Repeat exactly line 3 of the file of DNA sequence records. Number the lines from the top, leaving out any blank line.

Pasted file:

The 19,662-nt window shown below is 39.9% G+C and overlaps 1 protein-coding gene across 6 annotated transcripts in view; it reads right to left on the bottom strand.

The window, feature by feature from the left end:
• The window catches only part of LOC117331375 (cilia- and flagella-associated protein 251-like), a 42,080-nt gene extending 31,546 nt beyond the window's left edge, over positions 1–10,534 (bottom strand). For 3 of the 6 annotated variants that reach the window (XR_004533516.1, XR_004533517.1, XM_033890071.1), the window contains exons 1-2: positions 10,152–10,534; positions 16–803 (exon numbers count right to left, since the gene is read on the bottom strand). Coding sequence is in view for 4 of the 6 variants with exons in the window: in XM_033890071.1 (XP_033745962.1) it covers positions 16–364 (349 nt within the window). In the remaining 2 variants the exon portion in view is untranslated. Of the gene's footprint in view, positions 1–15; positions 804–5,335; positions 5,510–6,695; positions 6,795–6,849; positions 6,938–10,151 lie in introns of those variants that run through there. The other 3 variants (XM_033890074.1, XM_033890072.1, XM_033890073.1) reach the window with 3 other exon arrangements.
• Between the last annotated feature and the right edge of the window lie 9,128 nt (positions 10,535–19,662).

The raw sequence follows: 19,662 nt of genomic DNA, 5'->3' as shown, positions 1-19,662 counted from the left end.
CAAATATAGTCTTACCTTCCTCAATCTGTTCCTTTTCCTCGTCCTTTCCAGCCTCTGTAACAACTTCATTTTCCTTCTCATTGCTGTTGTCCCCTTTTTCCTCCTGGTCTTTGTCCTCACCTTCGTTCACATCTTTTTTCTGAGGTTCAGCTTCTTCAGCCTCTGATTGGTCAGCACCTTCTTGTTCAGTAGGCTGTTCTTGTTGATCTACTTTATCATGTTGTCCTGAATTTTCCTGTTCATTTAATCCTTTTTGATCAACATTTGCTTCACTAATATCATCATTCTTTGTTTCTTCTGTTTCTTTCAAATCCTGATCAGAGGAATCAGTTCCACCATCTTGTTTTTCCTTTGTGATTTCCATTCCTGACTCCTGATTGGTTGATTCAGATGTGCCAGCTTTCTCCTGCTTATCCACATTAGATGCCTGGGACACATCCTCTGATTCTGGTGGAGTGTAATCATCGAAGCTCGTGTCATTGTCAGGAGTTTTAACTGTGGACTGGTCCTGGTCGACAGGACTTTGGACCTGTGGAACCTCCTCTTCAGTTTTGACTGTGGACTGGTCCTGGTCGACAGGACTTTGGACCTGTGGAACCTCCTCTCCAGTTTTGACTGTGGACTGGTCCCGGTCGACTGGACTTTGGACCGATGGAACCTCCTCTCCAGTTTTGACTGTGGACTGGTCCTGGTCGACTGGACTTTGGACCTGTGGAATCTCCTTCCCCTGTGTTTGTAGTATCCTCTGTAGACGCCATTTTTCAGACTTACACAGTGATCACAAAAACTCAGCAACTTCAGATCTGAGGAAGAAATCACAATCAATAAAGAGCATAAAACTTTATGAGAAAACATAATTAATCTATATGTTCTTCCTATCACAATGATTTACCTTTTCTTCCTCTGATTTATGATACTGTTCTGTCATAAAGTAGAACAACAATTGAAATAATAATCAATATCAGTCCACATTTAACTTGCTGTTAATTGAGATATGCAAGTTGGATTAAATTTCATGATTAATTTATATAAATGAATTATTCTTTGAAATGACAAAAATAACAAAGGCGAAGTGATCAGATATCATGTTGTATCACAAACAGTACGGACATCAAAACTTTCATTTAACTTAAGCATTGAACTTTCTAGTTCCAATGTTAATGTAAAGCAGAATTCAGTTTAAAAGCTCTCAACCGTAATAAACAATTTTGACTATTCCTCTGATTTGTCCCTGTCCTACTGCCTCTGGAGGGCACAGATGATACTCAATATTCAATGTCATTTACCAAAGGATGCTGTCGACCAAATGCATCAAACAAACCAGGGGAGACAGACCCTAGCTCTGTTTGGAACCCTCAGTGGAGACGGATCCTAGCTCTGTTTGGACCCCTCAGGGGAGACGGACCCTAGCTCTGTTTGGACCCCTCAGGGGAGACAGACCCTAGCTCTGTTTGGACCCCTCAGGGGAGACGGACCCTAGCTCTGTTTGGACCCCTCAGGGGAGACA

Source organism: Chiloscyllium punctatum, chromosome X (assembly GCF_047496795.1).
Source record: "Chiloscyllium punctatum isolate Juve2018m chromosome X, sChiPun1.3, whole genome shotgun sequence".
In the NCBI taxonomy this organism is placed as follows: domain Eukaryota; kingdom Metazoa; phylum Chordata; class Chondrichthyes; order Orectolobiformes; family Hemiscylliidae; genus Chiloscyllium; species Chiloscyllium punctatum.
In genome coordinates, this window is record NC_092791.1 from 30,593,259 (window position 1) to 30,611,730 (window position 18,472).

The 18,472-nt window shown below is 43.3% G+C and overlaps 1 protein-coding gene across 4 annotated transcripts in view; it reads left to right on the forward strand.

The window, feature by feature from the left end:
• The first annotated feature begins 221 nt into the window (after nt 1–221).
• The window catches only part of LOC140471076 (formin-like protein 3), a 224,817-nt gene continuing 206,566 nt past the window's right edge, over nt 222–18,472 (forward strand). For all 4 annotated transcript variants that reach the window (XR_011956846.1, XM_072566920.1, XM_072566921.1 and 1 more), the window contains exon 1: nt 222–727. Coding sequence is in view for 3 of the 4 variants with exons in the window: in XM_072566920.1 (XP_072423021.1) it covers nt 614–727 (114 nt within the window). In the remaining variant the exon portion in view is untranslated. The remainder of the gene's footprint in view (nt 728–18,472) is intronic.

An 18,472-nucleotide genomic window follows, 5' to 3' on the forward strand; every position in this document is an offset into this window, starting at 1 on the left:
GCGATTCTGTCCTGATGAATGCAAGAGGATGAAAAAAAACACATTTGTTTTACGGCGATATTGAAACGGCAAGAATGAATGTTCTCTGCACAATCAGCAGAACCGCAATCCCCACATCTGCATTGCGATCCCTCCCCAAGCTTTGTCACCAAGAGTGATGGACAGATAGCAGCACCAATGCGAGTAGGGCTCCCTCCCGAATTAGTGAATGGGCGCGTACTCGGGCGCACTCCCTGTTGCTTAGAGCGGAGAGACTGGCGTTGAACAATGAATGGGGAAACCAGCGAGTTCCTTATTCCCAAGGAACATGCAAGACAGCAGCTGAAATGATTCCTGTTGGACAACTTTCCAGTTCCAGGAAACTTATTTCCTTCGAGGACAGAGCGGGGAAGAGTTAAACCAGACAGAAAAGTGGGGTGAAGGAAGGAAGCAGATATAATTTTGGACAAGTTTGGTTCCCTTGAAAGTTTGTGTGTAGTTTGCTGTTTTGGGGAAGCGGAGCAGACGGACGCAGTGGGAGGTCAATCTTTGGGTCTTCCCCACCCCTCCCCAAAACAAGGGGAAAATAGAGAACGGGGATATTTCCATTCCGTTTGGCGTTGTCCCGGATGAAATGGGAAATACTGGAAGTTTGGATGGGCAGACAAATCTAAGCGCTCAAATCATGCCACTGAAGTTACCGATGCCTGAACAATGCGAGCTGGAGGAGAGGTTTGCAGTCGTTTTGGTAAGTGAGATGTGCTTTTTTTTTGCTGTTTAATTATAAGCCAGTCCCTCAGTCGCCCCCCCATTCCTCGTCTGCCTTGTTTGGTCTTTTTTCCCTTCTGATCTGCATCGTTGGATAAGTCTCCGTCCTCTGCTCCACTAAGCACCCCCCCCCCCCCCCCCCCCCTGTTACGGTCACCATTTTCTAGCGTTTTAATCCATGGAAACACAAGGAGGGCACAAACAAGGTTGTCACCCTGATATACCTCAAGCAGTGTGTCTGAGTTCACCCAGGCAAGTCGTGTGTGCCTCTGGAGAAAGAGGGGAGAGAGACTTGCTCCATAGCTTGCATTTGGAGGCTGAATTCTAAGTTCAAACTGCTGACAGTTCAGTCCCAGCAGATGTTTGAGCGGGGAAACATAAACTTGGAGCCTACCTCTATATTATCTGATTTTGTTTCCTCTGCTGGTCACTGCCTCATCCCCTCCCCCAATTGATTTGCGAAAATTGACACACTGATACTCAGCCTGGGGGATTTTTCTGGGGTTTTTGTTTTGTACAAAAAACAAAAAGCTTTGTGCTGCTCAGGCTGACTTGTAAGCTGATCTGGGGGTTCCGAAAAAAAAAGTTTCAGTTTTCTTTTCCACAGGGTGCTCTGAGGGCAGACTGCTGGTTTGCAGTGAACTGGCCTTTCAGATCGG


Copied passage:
• The window catches only part of LOC117331375 (cilia- and flagella-associated protein 251-like), a 42,080-nt gene extending 31,546 nt beyond the window's left edge, over positions 1–10,534 (bottom strand). For 3 of the 6 annotated variants that reach the window (XR_004533516.1, XR_004533517.1, XM_033890071.1), the window contains exons 1-2: positions 10,152–10,534; positions 16–803 (exon numbers count right to left, since the gene is read on the bottom strand). Coding sequence is in view for 4 of the 6 variants with exons in the window: in XM_033890071.1 (XP_033745962.1) it covers positions 16–364 (349 nt within the window). In the remaining 2 variants the exon portion in view is untranslated. Of the gene's footprint in view, positions 1–15; positions 804–5,335; positions 5,510–6,695; positions 6,795–6,849; positions 6,938–10,151 lie in introns of those variants that run through there. The other 3 variants (XM_033890074.1, XM_033890072.1, XM_033890073.1) reach the window with 3 other exon arrangements.